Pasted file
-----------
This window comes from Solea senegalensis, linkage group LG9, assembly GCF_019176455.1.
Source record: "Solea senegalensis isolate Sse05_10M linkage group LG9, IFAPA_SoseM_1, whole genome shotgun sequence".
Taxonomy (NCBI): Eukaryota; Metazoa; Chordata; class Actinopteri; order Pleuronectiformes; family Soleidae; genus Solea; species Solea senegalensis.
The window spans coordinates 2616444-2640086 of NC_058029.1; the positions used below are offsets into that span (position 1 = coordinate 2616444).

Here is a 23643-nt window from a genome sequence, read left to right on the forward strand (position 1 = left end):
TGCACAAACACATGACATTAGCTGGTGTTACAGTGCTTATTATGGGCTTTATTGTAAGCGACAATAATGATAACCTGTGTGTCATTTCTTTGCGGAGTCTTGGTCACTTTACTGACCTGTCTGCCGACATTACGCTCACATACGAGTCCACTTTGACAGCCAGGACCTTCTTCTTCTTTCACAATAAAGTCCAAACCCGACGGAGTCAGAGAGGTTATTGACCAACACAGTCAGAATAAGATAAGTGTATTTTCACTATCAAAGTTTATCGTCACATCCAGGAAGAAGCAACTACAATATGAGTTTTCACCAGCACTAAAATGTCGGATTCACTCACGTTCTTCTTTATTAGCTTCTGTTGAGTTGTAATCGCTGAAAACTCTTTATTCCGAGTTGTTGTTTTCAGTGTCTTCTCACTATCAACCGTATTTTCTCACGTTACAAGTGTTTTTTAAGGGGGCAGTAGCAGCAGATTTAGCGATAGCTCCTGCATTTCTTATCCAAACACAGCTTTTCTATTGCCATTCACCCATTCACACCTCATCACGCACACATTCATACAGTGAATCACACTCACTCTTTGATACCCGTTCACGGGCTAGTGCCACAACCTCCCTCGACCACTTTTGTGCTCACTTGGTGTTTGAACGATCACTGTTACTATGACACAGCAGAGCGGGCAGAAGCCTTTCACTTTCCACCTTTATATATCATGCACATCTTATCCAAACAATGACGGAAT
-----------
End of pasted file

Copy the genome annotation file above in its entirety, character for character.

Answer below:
This window comes from Solea senegalensis, linkage group LG9, assembly GCF_019176455.1.
Source record: "Solea senegalensis isolate Sse05_10M linkage group LG9, IFAPA_SoseM_1, whole genome shotgun sequence".
Taxonomy (NCBI): Eukaryota; Metazoa; Chordata; class Actinopteri; order Pleuronectiformes; family Soleidae; genus Solea; species Solea senegalensis.
The window spans coordinates 2616444-2640086 of NC_058029.1; the positions used below are offsets into that span (position 1 = coordinate 2616444).

Here is a 23643-nt window from a genome sequence, read left to right on the forward strand (position 1 = left end):
TGCACAAACACATGACATTAGCTGGTGTTACAGTGCTTATTATGGGCTTTATTGTAAGCGACAATAATGATAACCTGTGTGTCATTTCTTTGCGGAGTCTTGGTCACTTTACTGACCTGTCTGCCGACATTACGCTCACATACGAGTCCACTTTGACAGCCAGGACCTTCTTCTTCTTTCACAATAAAGTCCAAACCCGACGGAGTCAGAGAGGTTATTGACCAACACAGTCAGAATAAGATAAGTGTATTTTCACTATCAAAGTTTATCGTCACATCCAGGAAGAAGCAACTACAATATGAGTTTTCACCAGCACTAAAATGTCGGATTCACTCACGTTCTTCTTTATTAGCTTCTGTTGAGTTGTAATCGCTGAAAACTCTTTATTCCGAGTTGTTGTTTTCAGTGTCTTCTCACTATCAACCGTATTTTCTCACGTTACAAGTGTTTTTTAAGGGGGCAGTAGCAGCAGATTTAGCGATAGCTCCTGCATTTCTTATCCAAACACAGCTTTTCTATTGCCATTCACCCATTCACACCTCATCACGCACACATTCATACAGTGAATCACACTCACTCTTTGATACCCGTTCACGGGCTAGTGCCACAACCTCCCTCGACCACTTTTGTGCTCACTTGGTGTTTGAACGATCACTGTTACTATGACACAGCAGAGCGGGCAGAAGCCTTTCACTTTCCACCTTTATATATCATGCACATCTTATCCAAACAATGACGGAAT